Ice cream might evoke images of summer in most countries but here it transcends the seasons.
As a resident of Portstewart, I’ve witnessed people struggling through the town’s promenade in sleety gales, clinging valiantly to their cherished cones. We’re devoted to this frozen confection and are as likely to enjoy this frozen confection in summer as in winter.
The chef Jeremy Lee of the iconic Soho restaurant Quo Vadis, serves ice cream, whipped cream and hot custard with his puddings all year round. It’s how his granny used to do at home in Dundee and it’s a tradition he upholds.
We’re blessed with many ice cream makers in this country from the Italian Morelli’s and Fusco’s to the Rinkha in Islandmagee. I grew up outside Garvagh and our ice cream of choice was Ussher’s in the village. They churned ice cream by hand the way it had been done through the generations, in a barrel surrounded by salted ice. With this age old method of freezing, the addition of salt lowered the melting point of the ice which in effect drew heat from the cream allowing it to freeze. The first reference to ice cream in literature is from the Indian poem Panchatantra which can be dated back to 4th century AD.
Regardless of its origins, the excitement I felt when a trip to Usshers was on the cards is a memory that still elicits joy. The American actor Heywood Broun sums it up - “ I doubt whether the world holds for anyone a more soul stirring surprise than the first adventure in ice cream.” There’s something soothing about ice cream too. If I have an ailment that can’t be sorted with ice cream, flat coke or sudocrem, it’s time to ring the doctor.
Making your own ice cream is surprisingly easy. You don’t need a fancy ice cream maker for the recipes this week – just a whisk and a blender. Chocolate ice cream is a perennial favourite and my recipe involves whipped cream, some condensed milk and chocolate – simple but delicious. You end up with a velvety smooth confection. For some crunch popcorn is a lovely addition made even more special with the addition of a maple caramel coating and some toasted pumpkin seeds.
For something lighter, sorbet is a refreshing treat. Coconut milk is a great base for this frozen dessert with the addition of some sweetness and the zing of lime. To complete the tropical feel there’s some rum flamed pineapple. My guilty pleasure is a toot of coconut flavoured rum and this works well with the fragrant fruit. Stick an cocktail umbrella in it, put on “Club Tropicana” by Wham and dream of the good times ahead.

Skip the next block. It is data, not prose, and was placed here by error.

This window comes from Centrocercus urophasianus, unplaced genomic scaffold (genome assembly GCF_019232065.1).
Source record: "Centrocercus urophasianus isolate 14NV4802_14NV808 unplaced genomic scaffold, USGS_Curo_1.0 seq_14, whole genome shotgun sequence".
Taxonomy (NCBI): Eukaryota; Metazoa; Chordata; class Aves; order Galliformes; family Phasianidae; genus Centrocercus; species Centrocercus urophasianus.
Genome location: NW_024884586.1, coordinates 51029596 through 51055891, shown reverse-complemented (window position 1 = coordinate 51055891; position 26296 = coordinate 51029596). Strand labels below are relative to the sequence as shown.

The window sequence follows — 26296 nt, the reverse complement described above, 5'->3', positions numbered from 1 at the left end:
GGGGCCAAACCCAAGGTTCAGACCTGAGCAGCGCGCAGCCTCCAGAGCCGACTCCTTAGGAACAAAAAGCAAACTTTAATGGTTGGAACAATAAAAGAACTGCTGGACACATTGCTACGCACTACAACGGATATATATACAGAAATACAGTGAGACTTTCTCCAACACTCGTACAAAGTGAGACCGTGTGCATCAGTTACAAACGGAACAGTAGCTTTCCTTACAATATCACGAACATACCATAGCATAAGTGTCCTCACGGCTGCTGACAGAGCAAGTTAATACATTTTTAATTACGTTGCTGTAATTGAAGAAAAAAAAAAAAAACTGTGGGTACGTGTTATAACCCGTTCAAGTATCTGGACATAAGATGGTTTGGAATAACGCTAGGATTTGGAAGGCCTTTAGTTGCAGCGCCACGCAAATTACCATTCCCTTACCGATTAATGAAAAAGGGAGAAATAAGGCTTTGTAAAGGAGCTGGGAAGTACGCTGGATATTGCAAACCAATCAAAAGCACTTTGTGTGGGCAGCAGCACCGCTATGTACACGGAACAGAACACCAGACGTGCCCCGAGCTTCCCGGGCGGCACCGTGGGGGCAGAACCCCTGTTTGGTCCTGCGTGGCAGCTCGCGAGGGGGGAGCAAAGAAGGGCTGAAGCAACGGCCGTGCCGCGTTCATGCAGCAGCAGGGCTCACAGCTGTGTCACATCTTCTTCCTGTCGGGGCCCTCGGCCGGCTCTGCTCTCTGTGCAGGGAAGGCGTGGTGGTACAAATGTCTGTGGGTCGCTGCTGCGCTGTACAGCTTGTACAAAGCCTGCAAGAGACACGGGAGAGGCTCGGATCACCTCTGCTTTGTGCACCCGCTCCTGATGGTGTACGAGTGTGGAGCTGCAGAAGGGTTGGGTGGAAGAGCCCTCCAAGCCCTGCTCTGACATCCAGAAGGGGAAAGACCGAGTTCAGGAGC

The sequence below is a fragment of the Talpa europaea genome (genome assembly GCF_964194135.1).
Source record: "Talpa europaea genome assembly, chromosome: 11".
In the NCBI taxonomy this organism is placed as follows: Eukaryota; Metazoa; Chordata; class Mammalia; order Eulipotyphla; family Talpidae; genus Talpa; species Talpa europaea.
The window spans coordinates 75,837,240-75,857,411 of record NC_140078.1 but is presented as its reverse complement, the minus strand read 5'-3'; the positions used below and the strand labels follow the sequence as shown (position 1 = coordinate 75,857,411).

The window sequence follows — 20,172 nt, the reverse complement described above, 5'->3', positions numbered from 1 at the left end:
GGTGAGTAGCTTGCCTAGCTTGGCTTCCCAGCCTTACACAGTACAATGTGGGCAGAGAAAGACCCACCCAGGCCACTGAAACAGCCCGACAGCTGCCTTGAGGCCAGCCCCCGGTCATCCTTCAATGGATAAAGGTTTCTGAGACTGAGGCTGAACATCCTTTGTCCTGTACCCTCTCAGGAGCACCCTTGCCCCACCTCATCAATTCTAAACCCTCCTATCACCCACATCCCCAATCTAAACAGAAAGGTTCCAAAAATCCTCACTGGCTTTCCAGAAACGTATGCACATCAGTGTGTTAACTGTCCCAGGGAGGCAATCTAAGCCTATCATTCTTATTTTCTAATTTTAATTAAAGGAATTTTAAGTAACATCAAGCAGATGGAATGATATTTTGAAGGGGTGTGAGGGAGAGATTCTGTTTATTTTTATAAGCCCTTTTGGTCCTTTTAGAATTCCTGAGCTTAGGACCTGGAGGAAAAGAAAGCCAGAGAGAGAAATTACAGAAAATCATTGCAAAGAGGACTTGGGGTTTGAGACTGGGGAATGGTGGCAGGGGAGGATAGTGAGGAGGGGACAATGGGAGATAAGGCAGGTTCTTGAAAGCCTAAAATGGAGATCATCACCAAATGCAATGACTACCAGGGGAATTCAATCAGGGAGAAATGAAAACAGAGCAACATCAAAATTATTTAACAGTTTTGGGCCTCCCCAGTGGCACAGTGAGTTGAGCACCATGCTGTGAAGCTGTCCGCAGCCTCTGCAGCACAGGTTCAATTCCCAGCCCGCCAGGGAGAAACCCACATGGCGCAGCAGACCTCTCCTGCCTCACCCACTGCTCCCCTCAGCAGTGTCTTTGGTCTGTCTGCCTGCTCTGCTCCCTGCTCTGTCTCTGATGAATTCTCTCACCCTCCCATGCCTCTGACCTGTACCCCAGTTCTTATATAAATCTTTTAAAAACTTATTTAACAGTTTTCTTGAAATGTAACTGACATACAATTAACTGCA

Chocolate ice cream sundae with maple caramel popcorn and pumpkin seeds
Chocolate ice cream
500ml double cream
125g chopped dark chocolate
200ml condensed milk
1 tsp vanilla extract
Simmer 150ml of the cream in a pan with the vanilla. Add the chocolate and stir off heat until melted. Whisk the cream to soft peaks and add the condensed milk and chocolate mixture. Mix well and place in a plastic tub. Cover and freeze until set. Remove from freezer 20 minutes before serving.
Maple caramel popcorn with pumpkin seeds
50g castor sugar
3 tbsp maple syrup
3 tbsp double cream
25g popping corn
2 tbsp pumpkin seeds toasted in a dry pan until they start to pop
Place the corn in a saucepan and cover with lid. Cook until popped.
Place sugar in a pan with a tablespoon of water. Cook to a caramel and then add the butter and maple syrup carefully. Stir together then add the cream and cook to a smooth sauce. Toss in the popcorn and pumpkin seeds.
Scoop the icecream into bowls and top with some of the popcorn.
Coconut and lime sorbet with rum flamed pineapple
Coconut and lime sorbet
1 x 400ml tin coconut milk
125g castor sugar
50g glucose syrup
Zest and juice of 1 lime
Simmer the sugar, water and glucose in a pan until the sugar has dissolved. Cool and add the coconut milk, lime juice and zest. Place in a plastic tub and freeze. Fluff up every hour with a fork for 4 hours then blend to a smooth puree. Freeze again until set. Remove from freezer 20 minutes before serving and scoop into bowls.
Rum flamed pineapple
50g demerara sugar
1 tsp vanilla extract
1 tsp cinnamon
50ml golden or coconut rum
Peel the pineapple and remove the eyes. Quarter and remove the core. Cut into cubes or slices.
Heat the sugar in a large saucepan and when it starts to caramelize, add the pineapple. Cook on both sides to sear and then carefully add the rum and flame. Add the cinnamon and vanilla. Cool and serve with the sorbet.